Tuesday, March 16, 2010

Lonnie's Lament

She floods the room,
a flash of moonlight,
the pressure of night rising.
I feel my taut strings plucked
by hands soft enough
to wreck religion.
I hear sharps and flats,
the subtle fingerings
that form her signature.
I feel indigo ventricles
improvise emotions
they can't contain.
See the saucy hips,
the twin legends
of her legs,
that cryptic tattoo,
the tresses braiding rumor
and myth. See
how she pimps mystique
into solo and chorus
inside a blouse.
Her skirt flashes through my past
like Billie's final sigh
teasing hopeful lungs
in a haunted torso.
I hear her halo
tilt to caress the curve
of the ear, chords born
from the marriage
of catfish and cornmeal,
from lacquered brass
and that last goodbye.
Check her thick thighs,
how they resolve into
an ankle's passion
for expensive bracelets
and the foot's five types of finesse;
the sweet tonic of each toe.
The daughter of possibilty
and pain, this onyx angel
skips like a rock across
my river, conjuring
the holiness of dragonflies.
I know the knickname
hidden like a curse word
under her scarlet tongue.
How can I forget those lips
whose low moan caressed
my neck all night,
when their prints linger
longer than the burn of Bourbon
on my mouth?

Sunday, March 14, 2010

Ode to Two Lips

Horizontal half-moons
soft as cinematic whispers,
last night heard my tongue
pray for the sacred space
between you.
I want you for
your red's exquisite sheen,
for how easy it is
to be transfixed
by the Two of Heart's glossy finish.
You know it isn't good sense
that makes me imagine
your fat bottom gleaming.
Months ago,
I dreamt you as sliced halves
of fruit beneath glass,
above teeth white
as an apple's exposed flesh.
But now I'm shoplifting Chapstick,
brushing gloss
across a canvas
stretched like skinny jeans
after a binge,
bewitched by what
surrounds your mouth's
satin machine.
You've been chapped
by wind, salt and sunlight.
But a single lick
from the scarlet felt
of a wandering tongue,
can make everything supple again.
And when are your
busses scheduled?
I want to caress
a fever into your fullness,
sighs from your corners.
You need no MAC,
Max Factor,
Revlon, Clinique, or Avon.
Now that I've kissed
the blues for you,
come close and hum
your cinnamon song.

Monday, March 01, 2010

New day. New try.

It's funny how the world works. I had started this poem a few months earlier as an experiment, trying to create a poetic analogue to a mathematical proof (Furstenberg's "Infinitude of Primes"). But although the resulting poem was somewhat interesting, the experiment was a failure on the conceptual level. So, after a while I decided to give up on the analogue idea and just edit the poem to get the best poem possible. And what do you know, just as soon as I stop trying the analogue concept and just do what's best for the poem, Bam! I stumble into a way to make the concept work.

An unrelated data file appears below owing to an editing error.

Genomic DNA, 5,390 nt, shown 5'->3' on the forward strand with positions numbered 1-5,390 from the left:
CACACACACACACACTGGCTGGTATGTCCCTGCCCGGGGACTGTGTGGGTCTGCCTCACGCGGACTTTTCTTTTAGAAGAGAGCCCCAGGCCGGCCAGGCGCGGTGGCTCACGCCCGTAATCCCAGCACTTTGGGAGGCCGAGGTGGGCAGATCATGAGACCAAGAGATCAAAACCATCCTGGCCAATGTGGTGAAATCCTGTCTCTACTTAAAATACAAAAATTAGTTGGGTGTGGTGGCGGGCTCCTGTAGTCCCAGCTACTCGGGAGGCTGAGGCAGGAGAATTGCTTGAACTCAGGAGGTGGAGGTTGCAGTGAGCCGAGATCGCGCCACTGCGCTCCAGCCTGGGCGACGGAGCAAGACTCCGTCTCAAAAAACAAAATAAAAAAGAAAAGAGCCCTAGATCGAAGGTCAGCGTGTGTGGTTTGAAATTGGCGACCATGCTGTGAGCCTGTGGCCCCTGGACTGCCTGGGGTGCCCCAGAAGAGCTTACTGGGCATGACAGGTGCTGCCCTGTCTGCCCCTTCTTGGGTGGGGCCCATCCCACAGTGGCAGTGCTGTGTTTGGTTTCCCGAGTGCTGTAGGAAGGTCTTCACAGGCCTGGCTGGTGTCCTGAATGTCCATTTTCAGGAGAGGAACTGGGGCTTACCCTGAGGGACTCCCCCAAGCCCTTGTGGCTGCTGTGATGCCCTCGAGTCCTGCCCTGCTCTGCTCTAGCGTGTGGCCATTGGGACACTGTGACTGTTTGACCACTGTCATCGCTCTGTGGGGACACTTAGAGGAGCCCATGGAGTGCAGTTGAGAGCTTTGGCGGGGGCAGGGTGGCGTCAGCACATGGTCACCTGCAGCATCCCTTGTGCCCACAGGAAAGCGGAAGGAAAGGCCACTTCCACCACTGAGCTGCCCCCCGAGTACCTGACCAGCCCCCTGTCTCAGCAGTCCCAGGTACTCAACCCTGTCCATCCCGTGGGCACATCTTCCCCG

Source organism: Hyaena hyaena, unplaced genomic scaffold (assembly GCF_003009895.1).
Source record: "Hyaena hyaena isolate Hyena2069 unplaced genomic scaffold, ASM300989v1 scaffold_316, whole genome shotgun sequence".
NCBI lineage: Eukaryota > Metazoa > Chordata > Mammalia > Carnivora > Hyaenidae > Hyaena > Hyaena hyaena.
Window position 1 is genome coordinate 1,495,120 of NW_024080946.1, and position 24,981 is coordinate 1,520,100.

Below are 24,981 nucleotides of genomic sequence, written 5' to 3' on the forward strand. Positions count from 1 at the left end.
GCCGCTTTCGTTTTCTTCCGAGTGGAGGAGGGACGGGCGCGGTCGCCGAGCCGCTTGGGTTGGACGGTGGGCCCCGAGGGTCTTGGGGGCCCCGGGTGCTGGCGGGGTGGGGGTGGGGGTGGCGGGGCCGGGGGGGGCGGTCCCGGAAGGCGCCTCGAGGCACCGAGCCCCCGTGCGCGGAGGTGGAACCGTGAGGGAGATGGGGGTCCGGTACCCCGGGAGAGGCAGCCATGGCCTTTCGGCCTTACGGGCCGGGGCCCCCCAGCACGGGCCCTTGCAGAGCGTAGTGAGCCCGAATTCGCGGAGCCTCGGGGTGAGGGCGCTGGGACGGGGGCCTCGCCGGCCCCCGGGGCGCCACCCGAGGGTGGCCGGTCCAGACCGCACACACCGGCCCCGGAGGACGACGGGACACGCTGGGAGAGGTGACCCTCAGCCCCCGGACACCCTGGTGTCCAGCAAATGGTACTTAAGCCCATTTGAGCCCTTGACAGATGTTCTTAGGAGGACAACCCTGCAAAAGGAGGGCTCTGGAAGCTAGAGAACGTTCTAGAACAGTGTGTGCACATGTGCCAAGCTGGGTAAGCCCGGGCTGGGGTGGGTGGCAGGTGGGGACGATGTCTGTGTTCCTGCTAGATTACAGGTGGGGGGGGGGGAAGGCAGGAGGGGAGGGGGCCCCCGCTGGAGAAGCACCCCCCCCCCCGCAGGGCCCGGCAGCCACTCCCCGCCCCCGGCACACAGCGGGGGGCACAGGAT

(for Big Kenny and Little Kenny)

Let us define a topology
on the emotion L
by imagining a sub-love L1,
to be an open love
if and only if
it either contains
open kisses
or it contains
a union of emotional sequences
L(f, s),
where L(f, s)=hearts open as wounds.
In other words,
a sub-love L1,
can be open if and only if
every hesitant male heart
that is a member of L1
admits some non-hero condition F or S.
The axioms for a topology
are easily verified:
by definition,
an open mouth kiss is open;
L is just the sequence L(U, I),
and (if true) is open as well.
For any collection of open mouths
the intersection of two
(and hence finitely many)
open mouths is an open kiss:
Let the lips U and I
form open mouths,
then, let the mouths meet.
The topology is quite different
from the usual Euclidean one,
and has two notable properties:
Since any open mouth
contains infinite kisses,
no finite mouth can be open;
put another way,
the complement of an open kiss
cannot be a closed mouth.
The basis mouths {father, son}
are closed by nature,
but we can imagine L(f, s)
as the complement
of an open mouth as follows:
"There are many kinds of open
how a diamond comes into a knot of flame
how sound comes into a word . . .
. . . Love is a word, another kind of open."

Among the sounds
that are emotional multiples
of open kisses
is rain falling on a field,
i.e. [a topology of tears]
By the first property,
the mouth (raining sky)
cannot be closed.
On the other hand,
by the second property,
the mouth (fallow field) is closed.
So, if there were only
finitely many drops of rain
then the mouths (field, sky)
would be in a finite union
of closed mouths,
and hence closed.
This would
be a contradiction,
thus L(f, s) must contain
infinitely many
drops of rain
in an open field.